Posted Apr 10, 2014 02:10 pm CDT
A Delaware judge who sentenced a DuPont heir to probation for the rape of his young daughter didn’t say “he will not fare well in prison” during the hearing, though the comment was in the notes section of her sentencing order.
But defense lawyer Eugene Maurer did make the argument during the hearing, the Delaware Grapevine reports, citing the hearing transcript. The Delaware News Journal also has a story and the transcript.
Judge Jan Jurden sentenced DuPont heir Robert Richards IV to probation and sex-offender treatment in 2009 for raping his daughter beginning when she was 3 years old. Jurden also ordered Richards to register as a sex offender. The sentence was part of a plea deal.
The case was publicized after Richards’ ex-wife filed suit seeking damages for sexual abuse of the child. The controversy resulted in death threats against the judge, who was assigned a security detail. Lawyers who supported the judge noted child sex-abuse cases can be difficult to prove and have suggested the criticism surrounding the sentence has been unfair.
Richard Kirk, who chairs the Delaware State Bar Association Committee on Response to Public Comment, has said it is “speculative and misleading” to assume the comment in the notes section about not faring well in prison reflected Jurden’s own feelings.
The transcript suggests the comment reflected Maurer’s argument for avoiding prison. He said Richards needed treatment both for psychiatric and sex-offender issues. “I hope with all those factors the court would conclude that he is not a suitable candidate for incarceration. I would not think he would fare well there. In fact, I know he would not fare well there,” Maurer said. “He has a supportive family, and I would ask the court to consider all those factors in deciding what the appropriate sentence should be.”
Jurden expressed some reluctance about the sentence, the transcript indicates. “I have concerns about this,” Jurden told Richards at the hearing, “because arguably you should be at Level Five [prison] for what you did, and I hope you understand the gravity of what you did.”
Richards answered that he does understand.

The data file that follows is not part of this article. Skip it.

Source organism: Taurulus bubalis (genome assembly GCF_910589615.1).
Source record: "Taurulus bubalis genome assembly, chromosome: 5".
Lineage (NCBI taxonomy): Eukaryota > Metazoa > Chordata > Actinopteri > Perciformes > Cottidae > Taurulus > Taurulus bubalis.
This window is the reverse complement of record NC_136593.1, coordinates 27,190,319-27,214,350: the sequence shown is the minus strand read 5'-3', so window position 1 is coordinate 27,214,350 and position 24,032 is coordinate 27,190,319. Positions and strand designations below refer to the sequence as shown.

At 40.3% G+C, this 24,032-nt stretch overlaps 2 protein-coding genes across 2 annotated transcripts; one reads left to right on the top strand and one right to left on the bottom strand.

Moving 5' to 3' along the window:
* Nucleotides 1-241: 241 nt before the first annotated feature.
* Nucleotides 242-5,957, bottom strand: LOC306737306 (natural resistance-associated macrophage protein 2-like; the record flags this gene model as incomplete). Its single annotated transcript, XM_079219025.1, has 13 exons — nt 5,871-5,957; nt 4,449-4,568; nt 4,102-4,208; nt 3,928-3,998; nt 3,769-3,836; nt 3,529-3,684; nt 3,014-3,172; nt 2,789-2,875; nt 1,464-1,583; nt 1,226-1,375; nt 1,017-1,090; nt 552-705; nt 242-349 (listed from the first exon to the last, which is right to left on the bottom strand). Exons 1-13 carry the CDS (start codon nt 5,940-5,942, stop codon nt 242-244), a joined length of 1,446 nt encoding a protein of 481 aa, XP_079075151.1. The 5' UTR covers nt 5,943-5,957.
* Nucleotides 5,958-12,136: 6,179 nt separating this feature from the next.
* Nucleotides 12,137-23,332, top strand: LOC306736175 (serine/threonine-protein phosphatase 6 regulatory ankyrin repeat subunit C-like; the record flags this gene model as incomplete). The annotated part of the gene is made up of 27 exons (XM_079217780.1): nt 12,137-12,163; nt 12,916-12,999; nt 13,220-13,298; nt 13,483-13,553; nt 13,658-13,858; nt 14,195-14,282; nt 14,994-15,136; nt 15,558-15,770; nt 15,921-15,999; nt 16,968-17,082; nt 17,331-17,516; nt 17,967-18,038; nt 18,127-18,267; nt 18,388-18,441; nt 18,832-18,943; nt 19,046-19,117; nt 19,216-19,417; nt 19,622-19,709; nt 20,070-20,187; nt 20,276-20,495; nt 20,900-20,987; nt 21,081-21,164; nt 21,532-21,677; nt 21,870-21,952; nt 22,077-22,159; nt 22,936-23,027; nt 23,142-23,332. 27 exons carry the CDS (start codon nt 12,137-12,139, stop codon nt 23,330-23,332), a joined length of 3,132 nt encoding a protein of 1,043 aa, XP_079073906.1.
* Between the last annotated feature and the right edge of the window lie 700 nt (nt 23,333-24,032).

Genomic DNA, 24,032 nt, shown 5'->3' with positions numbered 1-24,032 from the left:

“But I think that you have significant treatment needs that have to be addressed, and you have very strong family support,” Jurden said. “So, unlike many other unfortunate people who come before me, you are lucky in that regard, and I hope you appreciate that.”
Prosecutor Renee Hrivnak said at the hearing that the state would usually seek jail time, but she believed a sex-offender treatment program in Massachusetts was a viable alternative to jail. “The first option that the state would present is that this jail time will be suspended for completion of that program, followed by a lengthy period of probation,” Hrivnak said. “If the court is not inclined to send him to the Massachusetts program, then the state would be asking for some period of jail that the court would feel would be appropriate.”
Delaware Attorney General Beau Biden has said the plea deal considered weaknesses in the case. There was no medical or forensic evidence in the case and the only eyewitness was the 4-year-old victim. “This was not a strong case, and a loss at trial was a distinct possibility,” Biden wrote to the Delaware News Journal.
Richards never received treatment in the Massachusetts program, however, Maurer says. He told the Delaware News Journal there were issues about transferring Richards’ probation to Massachusetts and the program did not have the required security for an offender such as Richards. Richards instead got care in Delaware under the supervision of probation officers, the newspaper says.